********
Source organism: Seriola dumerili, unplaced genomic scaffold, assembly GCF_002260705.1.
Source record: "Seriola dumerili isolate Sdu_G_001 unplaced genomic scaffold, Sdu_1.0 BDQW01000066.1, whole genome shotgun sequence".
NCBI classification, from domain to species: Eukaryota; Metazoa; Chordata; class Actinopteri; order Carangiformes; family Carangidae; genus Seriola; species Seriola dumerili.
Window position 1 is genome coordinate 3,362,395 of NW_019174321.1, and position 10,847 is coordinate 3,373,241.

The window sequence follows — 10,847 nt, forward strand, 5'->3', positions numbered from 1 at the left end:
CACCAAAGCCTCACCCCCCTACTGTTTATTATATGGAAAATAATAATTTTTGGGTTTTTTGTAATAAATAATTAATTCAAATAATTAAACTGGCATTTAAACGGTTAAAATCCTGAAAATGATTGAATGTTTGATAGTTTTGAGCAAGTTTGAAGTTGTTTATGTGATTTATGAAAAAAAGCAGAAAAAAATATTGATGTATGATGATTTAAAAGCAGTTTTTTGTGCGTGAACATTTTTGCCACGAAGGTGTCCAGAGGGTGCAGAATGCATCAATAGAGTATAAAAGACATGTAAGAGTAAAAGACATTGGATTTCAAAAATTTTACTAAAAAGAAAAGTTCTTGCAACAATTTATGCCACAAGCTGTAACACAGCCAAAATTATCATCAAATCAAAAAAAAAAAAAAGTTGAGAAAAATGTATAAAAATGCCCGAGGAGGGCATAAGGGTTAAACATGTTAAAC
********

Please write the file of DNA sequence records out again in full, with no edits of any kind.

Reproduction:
Source organism: Seriola dumerili, unplaced genomic scaffold, assembly GCF_002260705.1.
Source record: "Seriola dumerili isolate Sdu_G_001 unplaced genomic scaffold, Sdu_1.0 BDQW01000066.1, whole genome shotgun sequence".
NCBI classification, from domain to species: Eukaryota; Metazoa; Chordata; class Actinopteri; order Carangiformes; family Carangidae; genus Seriola; species Seriola dumerili.
Window position 1 is genome coordinate 3,362,395 of NW_019174321.1, and position 10,847 is coordinate 3,373,241.

The window sequence follows — 10,847 nt, forward strand, 5'->3', positions numbered from 1 at the left end:
CACCAAAGCCTCACCCCCCTACTGTTTATTATATGGAAAATAATAATTTTTGGGTTTTTTGTAATAAATAATTAATTCAAATAATTAAACTGGCATTTAAACGGTTAAAATCCTGAAAATGATTGAATGTTTGATAGTTTTGAGCAAGTTTGAAGTTGTTTATGTGATTTATGAAAAAAAGCAGAAAAAAATATTGATGTATGATGATTTAAAAGCAGTTTTTTGTGCGTGAACATTTTTGCCACGAAGGTGTCCAGAGGGTGCAGAATGCATCAATAGAGTATAAAAGACATGTAAGAGTAAAAGACATTGGATTTCAAAAATTTTACTAAAAAGAAAAGTTCTTGCAACAATTTATGCCACAAGCTGTAACACAGCCAAAATTATCATCAAATCAAAAAAAAAAAAAAGTTGAGAAAAATGTATAAAAATGCCCGAGGAGGGCATAAGGGTTAAACATGTTAAAC